Treasures: Open door sheds light on 1930s Rolls
Ireland's Fine Arts, antiques and collectables column
'The Civil Service," Rab Butler once said, "is a bit like a Rolls-Royce - you know it's the best machine in the world, but you're not quite sure what to do with it." Richard Austen Butler, generally known as Rab (1902-1982) was a British politician. He served as deputy prime minister under Harold Macmillan and chancellor of the exchequer under Winston Churchill, but is most famous for nearly (but not quite) becoming prime minister. Maybe he lacked the chutzpah needed for national leadership - and for driving a Rolls Royce.
The Rolls Royce that Rab Butler didn't know what to do with is coming up for auction at the Heritage Hotel, Killenard, on Tuesday and Wednesday. The car is catalogued as a "1930 3.7 litre Rolls-Royce Continental Sports Saloon" and estimated to sell for €50,000 to €70,000. It was built for Butler's wife, Sydney Elizabeth Courtauld, one of the inheritors of the Courtaulds textile empire, but neither she nor her husband could quite live up to their magnificent vehicle. There are reports that the Rolls Royce, complete with chauffeur, was used to drive their small son to school. Then, in 1995, it was purchased in England by its current owner. He didn't quite know what to do with it either and the car has spent the past 23 years in an Irish shed.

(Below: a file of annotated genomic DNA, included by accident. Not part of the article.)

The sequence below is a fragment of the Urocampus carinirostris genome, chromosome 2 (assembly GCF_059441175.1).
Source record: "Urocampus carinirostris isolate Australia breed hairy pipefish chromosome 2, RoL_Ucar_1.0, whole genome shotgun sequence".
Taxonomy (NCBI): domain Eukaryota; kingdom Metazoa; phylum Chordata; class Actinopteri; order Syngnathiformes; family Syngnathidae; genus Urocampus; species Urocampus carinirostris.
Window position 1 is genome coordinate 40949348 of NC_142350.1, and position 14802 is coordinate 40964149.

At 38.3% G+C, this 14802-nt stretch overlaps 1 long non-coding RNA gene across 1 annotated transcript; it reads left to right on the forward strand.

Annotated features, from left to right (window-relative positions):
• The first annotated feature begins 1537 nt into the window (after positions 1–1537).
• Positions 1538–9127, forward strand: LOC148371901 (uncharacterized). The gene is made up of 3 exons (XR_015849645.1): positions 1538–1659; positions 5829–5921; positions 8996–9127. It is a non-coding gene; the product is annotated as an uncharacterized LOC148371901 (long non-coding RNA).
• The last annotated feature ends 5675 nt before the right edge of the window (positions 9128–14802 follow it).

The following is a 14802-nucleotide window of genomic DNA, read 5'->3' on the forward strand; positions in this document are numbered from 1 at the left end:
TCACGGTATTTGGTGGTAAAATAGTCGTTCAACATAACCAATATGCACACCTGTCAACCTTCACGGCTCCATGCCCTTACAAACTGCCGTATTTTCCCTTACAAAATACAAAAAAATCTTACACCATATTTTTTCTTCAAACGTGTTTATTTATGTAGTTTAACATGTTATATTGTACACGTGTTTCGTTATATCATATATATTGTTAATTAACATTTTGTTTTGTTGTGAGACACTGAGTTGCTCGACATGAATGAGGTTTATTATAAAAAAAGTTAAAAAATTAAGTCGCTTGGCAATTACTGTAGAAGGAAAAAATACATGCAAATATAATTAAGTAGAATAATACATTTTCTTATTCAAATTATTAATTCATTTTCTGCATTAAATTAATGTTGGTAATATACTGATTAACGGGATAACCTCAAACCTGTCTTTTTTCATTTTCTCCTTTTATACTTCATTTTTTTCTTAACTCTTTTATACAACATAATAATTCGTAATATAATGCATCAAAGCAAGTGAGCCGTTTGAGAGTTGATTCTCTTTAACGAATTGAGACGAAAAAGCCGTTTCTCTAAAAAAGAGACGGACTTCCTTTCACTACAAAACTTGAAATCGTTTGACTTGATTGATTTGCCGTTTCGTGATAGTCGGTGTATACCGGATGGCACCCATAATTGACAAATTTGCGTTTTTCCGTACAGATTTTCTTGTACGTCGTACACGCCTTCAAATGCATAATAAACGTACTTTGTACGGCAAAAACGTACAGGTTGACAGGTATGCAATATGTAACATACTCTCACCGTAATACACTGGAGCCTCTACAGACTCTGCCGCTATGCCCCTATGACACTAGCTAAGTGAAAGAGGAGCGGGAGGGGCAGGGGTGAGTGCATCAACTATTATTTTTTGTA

The Rolls Royce came to the attention of Niall Mullen, auctioneer, when one of his buyers took him aside and mentioned that he had "a few things lying around in a shed". Those are words to make an auctioneer's heart beat faster and Mullen wasted no time in getting down to see it. He wasn't disappointed.
"When the shed door opened it revealed a very interesting cacophony of stuff," he says. There, amid the relative chaos, was the Rolls-Royce.